BACKGROUND: Exteroception involves processes related to the perception of environmental stimuli important for an organism's ability to adapt to its environment. As such, exteroception plays a critical role in conditioned response. In addiction, behavioral and neuroimaging studies show that the conditioned response to drug-related cues is often associated with alterations in brain regions including the precuneus/posterior cingulate cortex, an important node within the default mode network dedicated to processes such as self-monitoring.
This review evaluates the viability of delayed reward discounting (DRD), an index of how much an individual devalues a future reward based on its delay in time, for genetically-informed drug abuse prevention. A review of the literature suggests that impulsive DRD is robustly associated with drug addiction and meets most of the criteria for being an endophenotype, albeit with mixed findings for specific molecular genetic influences. Several modes of experimental manipulation have been demonstrated to reduce DRD acutely.
High rates of relapse following substance misuse treatment highlight an urgent need for effective therapies. Although the number of empirical studies investigating effects of mindfulness treatment for substance misuse has increased dramatically in recent years, few reviews have examined findings of mindfulness studies. Thus, this systematic review examined methodological characteristics and substantive findings of studies evaluating mindfulness treatments for substance misuse published by 2015.
Recent studies have shown that mindfulness training has a promising potential for smoking treatment. In order to examine the efficacy of mindfulness training in smoking cessation, we performed a systematic review of the literature and meta-analysis of randomized controlled trials. Four randomized controlled trials with 474 patients were included in our analysis.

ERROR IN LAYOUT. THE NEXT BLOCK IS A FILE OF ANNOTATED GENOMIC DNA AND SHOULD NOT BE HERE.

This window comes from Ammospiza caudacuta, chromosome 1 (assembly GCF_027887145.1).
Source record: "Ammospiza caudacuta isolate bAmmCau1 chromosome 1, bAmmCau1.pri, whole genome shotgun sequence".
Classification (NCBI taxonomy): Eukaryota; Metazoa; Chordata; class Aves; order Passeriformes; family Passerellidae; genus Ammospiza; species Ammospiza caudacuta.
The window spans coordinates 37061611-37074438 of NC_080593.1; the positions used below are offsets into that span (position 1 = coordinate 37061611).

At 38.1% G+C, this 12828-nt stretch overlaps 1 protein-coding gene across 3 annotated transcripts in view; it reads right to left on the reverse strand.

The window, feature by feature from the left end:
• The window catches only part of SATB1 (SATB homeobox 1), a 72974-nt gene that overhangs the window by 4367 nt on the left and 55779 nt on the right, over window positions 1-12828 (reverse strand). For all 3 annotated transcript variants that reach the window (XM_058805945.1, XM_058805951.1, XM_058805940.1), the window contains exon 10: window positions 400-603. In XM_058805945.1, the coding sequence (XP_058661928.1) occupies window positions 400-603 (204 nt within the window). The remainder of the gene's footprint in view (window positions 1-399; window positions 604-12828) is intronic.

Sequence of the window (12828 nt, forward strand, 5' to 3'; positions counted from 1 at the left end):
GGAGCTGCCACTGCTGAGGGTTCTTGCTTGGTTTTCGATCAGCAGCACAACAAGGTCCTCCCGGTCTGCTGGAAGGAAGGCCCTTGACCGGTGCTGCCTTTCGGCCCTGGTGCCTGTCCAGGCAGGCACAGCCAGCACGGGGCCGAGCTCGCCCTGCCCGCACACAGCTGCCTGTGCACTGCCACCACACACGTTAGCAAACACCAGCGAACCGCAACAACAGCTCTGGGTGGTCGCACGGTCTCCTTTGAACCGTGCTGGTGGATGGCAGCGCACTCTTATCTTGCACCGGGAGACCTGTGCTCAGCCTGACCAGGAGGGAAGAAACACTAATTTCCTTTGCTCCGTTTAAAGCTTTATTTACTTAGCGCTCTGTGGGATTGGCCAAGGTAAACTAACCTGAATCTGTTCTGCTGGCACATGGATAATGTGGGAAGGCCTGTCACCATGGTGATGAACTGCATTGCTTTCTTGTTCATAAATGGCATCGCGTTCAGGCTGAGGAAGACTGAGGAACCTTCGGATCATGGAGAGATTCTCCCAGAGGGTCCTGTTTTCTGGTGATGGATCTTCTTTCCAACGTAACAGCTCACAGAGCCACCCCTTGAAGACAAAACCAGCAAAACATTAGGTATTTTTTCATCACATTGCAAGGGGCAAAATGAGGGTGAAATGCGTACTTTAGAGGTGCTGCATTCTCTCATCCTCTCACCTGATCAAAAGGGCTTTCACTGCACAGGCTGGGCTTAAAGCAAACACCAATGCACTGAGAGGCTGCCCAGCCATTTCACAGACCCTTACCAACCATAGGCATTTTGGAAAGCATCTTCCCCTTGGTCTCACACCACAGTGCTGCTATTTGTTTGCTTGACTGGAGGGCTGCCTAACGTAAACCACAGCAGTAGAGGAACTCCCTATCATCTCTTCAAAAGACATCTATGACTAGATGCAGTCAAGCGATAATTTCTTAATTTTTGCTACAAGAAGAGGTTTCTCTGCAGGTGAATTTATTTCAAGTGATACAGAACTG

Physical activity, and specifically exercise, has been suggested as a potential treatment for drug addiction. In this review, we discuss clinical and preclinical evidence for the efficacy of exercise at different phases of the addiction process. Potential neurobiological mechanisms are also discussed focusing on interactions with dopaminergic and glutamatergic signaling and chromatin remodeling in the reward pathway.
Psychiatric disorders are complex multifactorial illnesses involving chronic alterations in neural circuit structure and function. While genetic factors are important in the etiology of disorders such as depression and addiction, relatively high rates of discordance among identical twins clearly indicate the importance of additional mechanisms. Environmental factors such as stress or prior drug exposure are known to play a role in the onset of these illnesses.
Addiction is a chronic and relapsing psychiatric disorder that is thought to occur in vulnerable individuals. Synaptic plasticity evoked by drugs of abuse in the so-called neuronal circuits of reward has been proposed to underlie behavioral adaptations that characterize addiction. By increasing dopamine in the striatum, addictive drugs alter the balance of dopamine and glutamate signals converging onto striatal medium-sized spiny neurons (MSNs) and activate intracellular events involved in long-term behavioral alterations.
Epigenetics, broadly defined as the regulation of gene expression without alteration of the genome, has become a field of tremendous interest in neuroscience, neurology, and psychiatry. This research has rapidly changed the way researchers think about brain function. Exciting epigenetic discoveries have been found in addiction, early life stress, neurodegeneration, post-traumatic stress disorder, and depression.
Understanding the interaction between fear and reward at the circuit and molecular levels has implications for basic scientific approaches to memory and for understanding the etiology of psychiatric disorders. Both stress and exposure to drugs of abuse induce epigenetic changes that result in persistent behavioral changes, some of which may contribute to the formation of a drug addiction or a stress-related psychiatric disorder. Converging evidence suggests that similar behavioral, neurobiological and molecular mechanisms control the extinction of learned fear and drug-seeking responses.
European Psychiatry: The Journal of the Association of European Psychiatrists
BACKGROUND: There is debate as to whether maternal tobacco use in pregnancy is related to offspring behaviour later on. We tested this association examining multiple aspects of children's behaviour at age 5 and accounting for parental smoking outside of pregnancy, as well as child and family characteristics. METHODS: Data come from a prospective community based birth cohort study (EDEN; n=1113 families in France followed since pregnancy in 2003-2005 until the child's 5th birthday). Maternal tobacco use in pregnancy was self-reported.